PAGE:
Accepting this by no means obvious rationale, there are still problems with the estoppel claim. First, there is the question of the defendants' actual reliance. As the plaintiffs accurately note, the defendants have proffered no evidence that they were even aware of the 1958 assignments when they began using W & W, much less that they relied on those documents. During discovery, the plaintiffs' document requests demanded any copies of the 1958 agreements between the Hensons and J.H. Wilkins in Wilkins' possession or control. In response, the defendants produced one copy of the October 16, 1958 patent assignment. See Pearson 9/10/93 Aff. at PP 21-22. The patents covered by that assignment had expired in 1973, however, and even assuming that the defendants had the document prior to beginning their use of W & W in 1988, it could not reasonably have been the basis for an inference that the Hensons had given up all right, title, and interest of whatever kind in W & W.
Second, and just as damaging to the defendants, even if they could establish reliance, their estoppel claim would still lack merit because of their failure to prove any resulting detriment. See Philanz Oldsmobile, Inc. v. Keating, 51 A.D.2d 437, 381 N.Y.S.2d 916 (4th Dept. 1976) (noting reliance as element of estoppel claim). On this point, the defendants simply argue that prejudice may be presumed from their use of W & W in various advertising media to build consumer awareness and identification with Wilkins' products. The logic is not so obvious to me.
If defendants had demonstrated that W & W had become synonymous with Wilkins in the public eye so that loss of the characters would adversely affect sales and require them to redesign their whole marketing strategy, detriment would be clear. The record, however, contains no evidence tending to establish the existence of such a scenario. In fact, the principal of Wilkins' advertising agency testified that Wilkins has been reducing its use of W & W for more than a year. See Pearson 9/10/93 Aff. at P 17. See Cullman Ventures, Inc. v. Columbian Artworks, Inc., 717 F. Supp. 96, 135 n. 31 (S.D.N.Y. 1989) (estoppel defense not viable where defendant failed to show it had built up goodwill in its purported mark or that an injunction would be prejudicial). Defendants' motivation in pursuing this litigation is not to protect W & W as symbols of Wilkins' goodwill. Quite the opposite, they seek to protect their rights to license the characters for independent use by others.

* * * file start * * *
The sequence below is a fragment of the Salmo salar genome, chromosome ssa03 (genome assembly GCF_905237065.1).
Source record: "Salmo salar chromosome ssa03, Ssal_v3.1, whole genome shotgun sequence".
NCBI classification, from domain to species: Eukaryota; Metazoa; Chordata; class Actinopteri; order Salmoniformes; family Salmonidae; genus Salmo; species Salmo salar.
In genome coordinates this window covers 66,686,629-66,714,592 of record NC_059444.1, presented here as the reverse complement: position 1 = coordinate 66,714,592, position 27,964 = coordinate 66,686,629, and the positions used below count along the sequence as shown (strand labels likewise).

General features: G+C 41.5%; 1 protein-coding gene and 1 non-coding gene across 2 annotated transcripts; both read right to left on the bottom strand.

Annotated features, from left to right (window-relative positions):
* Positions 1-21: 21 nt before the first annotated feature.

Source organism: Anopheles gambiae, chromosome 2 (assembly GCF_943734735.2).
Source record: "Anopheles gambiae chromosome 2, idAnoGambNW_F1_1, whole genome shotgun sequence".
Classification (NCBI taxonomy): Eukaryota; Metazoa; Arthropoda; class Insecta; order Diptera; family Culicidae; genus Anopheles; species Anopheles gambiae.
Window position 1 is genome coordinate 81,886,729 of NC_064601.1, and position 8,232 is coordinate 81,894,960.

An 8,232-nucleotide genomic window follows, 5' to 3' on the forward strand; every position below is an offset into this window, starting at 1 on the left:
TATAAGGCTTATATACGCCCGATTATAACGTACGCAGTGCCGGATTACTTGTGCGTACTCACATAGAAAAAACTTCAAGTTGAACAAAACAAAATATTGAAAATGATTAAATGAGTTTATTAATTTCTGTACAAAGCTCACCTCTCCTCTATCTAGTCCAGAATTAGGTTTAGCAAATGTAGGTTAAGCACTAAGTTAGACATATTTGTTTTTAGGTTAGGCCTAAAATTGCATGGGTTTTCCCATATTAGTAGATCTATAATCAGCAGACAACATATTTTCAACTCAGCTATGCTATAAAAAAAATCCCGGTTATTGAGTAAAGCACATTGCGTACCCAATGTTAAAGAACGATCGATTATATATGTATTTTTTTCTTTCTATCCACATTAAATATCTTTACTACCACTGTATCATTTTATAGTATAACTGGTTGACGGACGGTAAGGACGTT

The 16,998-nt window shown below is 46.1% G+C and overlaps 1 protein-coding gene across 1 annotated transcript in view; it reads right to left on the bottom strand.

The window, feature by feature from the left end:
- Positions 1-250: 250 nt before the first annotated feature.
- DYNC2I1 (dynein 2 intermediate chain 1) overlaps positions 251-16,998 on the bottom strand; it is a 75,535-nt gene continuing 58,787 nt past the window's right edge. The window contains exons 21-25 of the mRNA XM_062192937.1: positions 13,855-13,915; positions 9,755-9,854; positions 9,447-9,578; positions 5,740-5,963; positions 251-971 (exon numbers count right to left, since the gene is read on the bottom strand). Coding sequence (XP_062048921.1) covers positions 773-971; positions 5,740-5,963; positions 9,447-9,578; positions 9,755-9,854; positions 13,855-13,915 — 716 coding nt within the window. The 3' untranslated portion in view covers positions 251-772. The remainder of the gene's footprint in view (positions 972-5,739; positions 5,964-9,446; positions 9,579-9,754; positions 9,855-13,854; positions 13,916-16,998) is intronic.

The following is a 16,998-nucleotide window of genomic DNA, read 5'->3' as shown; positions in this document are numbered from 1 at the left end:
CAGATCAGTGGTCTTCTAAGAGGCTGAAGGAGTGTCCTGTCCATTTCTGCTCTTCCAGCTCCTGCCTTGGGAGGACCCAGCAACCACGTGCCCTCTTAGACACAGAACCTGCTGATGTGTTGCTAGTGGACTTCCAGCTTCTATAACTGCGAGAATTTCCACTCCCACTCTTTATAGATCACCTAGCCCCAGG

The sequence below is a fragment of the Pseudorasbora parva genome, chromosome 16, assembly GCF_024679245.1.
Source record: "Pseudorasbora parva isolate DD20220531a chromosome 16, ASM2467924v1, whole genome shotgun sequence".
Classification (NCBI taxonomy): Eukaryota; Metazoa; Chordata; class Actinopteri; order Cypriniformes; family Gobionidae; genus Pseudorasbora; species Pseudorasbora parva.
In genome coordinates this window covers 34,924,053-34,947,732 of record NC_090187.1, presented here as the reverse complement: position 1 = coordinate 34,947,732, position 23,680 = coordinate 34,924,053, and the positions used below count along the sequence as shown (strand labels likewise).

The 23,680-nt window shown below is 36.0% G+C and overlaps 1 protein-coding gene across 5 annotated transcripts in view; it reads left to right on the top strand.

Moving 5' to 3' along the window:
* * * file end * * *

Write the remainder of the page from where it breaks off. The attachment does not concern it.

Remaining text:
See Def. Ex. 66.
Because the defendants have failed to raise issues of fact as to reliance or detriment, their estoppel claim fails, and I will go on to consider the plaintiffs' arguments in favor of summary judgment.
The basis of the plaintiffs' position that Wilkins is not the successor to J.H. Wilkins' rights under the 1958 agreements is that there are allegedly breaks in the chain of title by which Wilkins claims successor-in-interest status. The first break the plaintiffs claim to expose is said to exist in the chain's first link, the Asset Purchase Agreement between J.H. Wilkins and Ziko, Inc., executed in August, 1974.
Section 1.01(a) of that agreement provides that the property conveyed consisted of:
all the goodwill, business as a going concern, properties and assets of the [J.H. Willkins Coffee] Division, of every kind, nature and description, real, personal or mixed, tangible or intangible, wherever situated. . .
According to the defendants, the clear language of this clause demonstrates that the J.H. Wilkins-Ziko, Inc. transaction included the rights in W & W conveyed ...